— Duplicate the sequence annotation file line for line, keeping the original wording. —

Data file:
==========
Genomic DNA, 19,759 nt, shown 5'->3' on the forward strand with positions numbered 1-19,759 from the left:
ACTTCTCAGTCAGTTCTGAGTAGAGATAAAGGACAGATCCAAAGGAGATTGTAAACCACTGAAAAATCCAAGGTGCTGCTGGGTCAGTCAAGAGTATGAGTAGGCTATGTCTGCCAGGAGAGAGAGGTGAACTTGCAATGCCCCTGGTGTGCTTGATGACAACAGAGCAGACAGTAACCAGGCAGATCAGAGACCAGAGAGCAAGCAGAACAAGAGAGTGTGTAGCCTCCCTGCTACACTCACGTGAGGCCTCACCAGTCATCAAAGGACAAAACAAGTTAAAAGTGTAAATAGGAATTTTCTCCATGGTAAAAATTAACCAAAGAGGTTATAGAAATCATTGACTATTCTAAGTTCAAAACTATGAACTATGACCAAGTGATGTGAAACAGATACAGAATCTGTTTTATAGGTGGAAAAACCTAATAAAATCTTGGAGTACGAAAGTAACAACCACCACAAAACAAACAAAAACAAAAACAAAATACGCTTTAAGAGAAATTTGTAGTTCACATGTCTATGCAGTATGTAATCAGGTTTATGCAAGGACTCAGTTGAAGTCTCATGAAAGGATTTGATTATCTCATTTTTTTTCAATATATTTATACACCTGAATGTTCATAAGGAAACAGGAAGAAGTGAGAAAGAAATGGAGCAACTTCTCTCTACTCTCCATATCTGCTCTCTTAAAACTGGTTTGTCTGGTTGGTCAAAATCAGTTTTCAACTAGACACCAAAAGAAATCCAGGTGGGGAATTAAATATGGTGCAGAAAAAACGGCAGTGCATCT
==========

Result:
Genomic DNA, 19,759 nt, shown 5'->3' on the forward strand with positions numbered 1-19,759 from the left:
ACTTCTCAGTCAGTTCTGAGTAGAGATAAAGGACAGATCCAAAGGAGATTGTAAACCACTGAAAAATCCAAGGTGCTGCTGGGTCAGTCAAGAGTATGAGTAGGCTATGTCTGCCAGGAGAGAGAGGTGAACTTGCAATGCCCCTGGTGTGCTTGATGACAACAGAGCAGACAGTAACCAGGCAGATCAGAGACCAGAGAGCAAGCAGAACAAGAGAGTGTGTAGCCTCCCTGCTACACTCACGTGAGGCCTCACCAGTCATCAAAGGACAAAACAAGTTAAAAGTGTAAATAGGAATTTTCTCCATGGTAAAAATTAACCAAAGAGGTTATAGAAATCATTGACTATTCTAAGTTCAAAACTATGAACTATGACCAAGTGATGTGAAACAGATACAGAATCTGTTTTATAGGTGGAAAAACCTAATAAAATCTTGGAGTACGAAAGTAACAACCACCACAAAACAAACAAAAACAAAAACAAAATACGCTTTAAGAGAAATTTGTAGTTCACATGTCTATGCAGTATGTAATCAGGTTTATGCAAGGACTCAGTTGAAGTCTCATGAAAGGATTTGATTATCTCATTTTTTTTCAATATATTTATACACCTGAATGTTCATAAGGAAACAGGAAGAAGTGAGAAAGAAATGGAGCAACTTCTCTCTACTCTCCATATCTGCTCTCTTAAAACTGGTTTGTCTGGTTGGTCAAAATCAGTTTTCAACTAGACACCAAAAGAAATCCAGGTGGGGAATTAAATATGGTGCAGAAAAAACGGCAGTGCATCT